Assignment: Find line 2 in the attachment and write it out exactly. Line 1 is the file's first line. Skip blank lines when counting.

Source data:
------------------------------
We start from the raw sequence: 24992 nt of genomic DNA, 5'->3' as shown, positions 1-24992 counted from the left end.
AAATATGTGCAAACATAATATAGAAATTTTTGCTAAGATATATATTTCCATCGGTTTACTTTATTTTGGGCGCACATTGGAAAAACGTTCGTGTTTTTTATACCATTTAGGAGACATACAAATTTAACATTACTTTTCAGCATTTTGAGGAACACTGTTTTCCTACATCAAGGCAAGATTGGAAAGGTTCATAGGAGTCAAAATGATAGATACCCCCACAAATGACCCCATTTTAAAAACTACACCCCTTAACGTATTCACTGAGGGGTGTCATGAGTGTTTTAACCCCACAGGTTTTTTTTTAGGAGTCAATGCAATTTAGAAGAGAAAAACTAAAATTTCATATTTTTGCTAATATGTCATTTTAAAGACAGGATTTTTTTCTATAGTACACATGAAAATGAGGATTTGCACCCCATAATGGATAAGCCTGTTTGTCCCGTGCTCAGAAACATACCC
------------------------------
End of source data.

AAATATGTGCAAACATAATATAGAAATTTTTGCTAAGATATATATTTCCATCGGTTTACTTTATTTTGGGCGCACATTGGAAAAACGTTCGTGTTTTTTATACCATTTAGGAGACATACAAATTTAACATTACTTTTCAGCATTTTGAGGAACACTGTTTTCCTACATCAAGGCAAGATTGGAAAGGTTCATAGGAGTCAAAATGATAGATACCCCCACAAATGACCCCATTTTAAAAACTACACCCCTTAACGTATTCACTGAGGGGTGTCATGAGTGTTTTAACCCCACAGGTTTTTTTTTAGGAGTCAATGCAATTTAGAAGAGAAAAACTAAAATTTCATATTTTTGCTAATATGTCATTTTAAAGACAGGATTTTTTTCTATAGTACACATGAAAATGAGGATTTGCACCCCATAATGGATAAGCCTGTTTGTCCCGTGCTCAGAAACATACCC